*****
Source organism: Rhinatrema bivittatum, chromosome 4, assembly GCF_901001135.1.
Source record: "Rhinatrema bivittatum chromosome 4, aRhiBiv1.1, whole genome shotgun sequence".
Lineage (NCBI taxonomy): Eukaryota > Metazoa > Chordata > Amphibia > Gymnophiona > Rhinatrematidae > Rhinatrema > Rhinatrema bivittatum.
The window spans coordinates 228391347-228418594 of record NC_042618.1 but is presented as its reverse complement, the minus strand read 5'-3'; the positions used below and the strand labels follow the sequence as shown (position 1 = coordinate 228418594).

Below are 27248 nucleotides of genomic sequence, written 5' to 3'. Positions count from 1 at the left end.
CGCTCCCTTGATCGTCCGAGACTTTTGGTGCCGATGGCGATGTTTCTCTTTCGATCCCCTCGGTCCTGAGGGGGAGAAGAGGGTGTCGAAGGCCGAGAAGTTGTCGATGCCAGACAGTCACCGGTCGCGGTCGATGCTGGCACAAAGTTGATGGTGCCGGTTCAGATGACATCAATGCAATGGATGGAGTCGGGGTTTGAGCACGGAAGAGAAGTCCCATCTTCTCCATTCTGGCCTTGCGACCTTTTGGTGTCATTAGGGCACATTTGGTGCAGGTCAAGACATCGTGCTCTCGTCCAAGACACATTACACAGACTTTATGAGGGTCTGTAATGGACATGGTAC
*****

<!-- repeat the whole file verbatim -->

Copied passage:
Source organism: Rhinatrema bivittatum, chromosome 4, assembly GCF_901001135.1.
Source record: "Rhinatrema bivittatum chromosome 4, aRhiBiv1.1, whole genome shotgun sequence".
Lineage (NCBI taxonomy): Eukaryota > Metazoa > Chordata > Amphibia > Gymnophiona > Rhinatrematidae > Rhinatrema > Rhinatrema bivittatum.
The window spans coordinates 228391347-228418594 of record NC_042618.1 but is presented as its reverse complement, the minus strand read 5'-3'; the positions used below and the strand labels follow the sequence as shown (position 1 = coordinate 228418594).

Below are 27248 nucleotides of genomic sequence, written 5' to 3'. Positions count from 1 at the left end.
CGCTCCCTTGATCGTCCGAGACTTTTGGTGCCGATGGCGATGTTTCTCTTTCGATCCCCTCGGTCCTGAGGGGGAGAAGAGGGTGTCGAAGGCCGAGAAGTTGTCGATGCCAGACAGTCACCGGTCGCGGTCGATGCTGGCACAAAGTTGATGGTGCCGGTTCAGATGACATCAATGCAATGGATGGAGTCGGGGTTTGAGCACGGAAGAGAAGTCCCATCTTCTCCATTCTGGCCTTGCGACCTTTTGGTGTCATTAGGGCACATTTGGTGCAGGTCAAGACATCGTGCTCTCGTCCAAGACACATTACACAGACTTTATGAGGGTCTGTAATGGACATGGTAC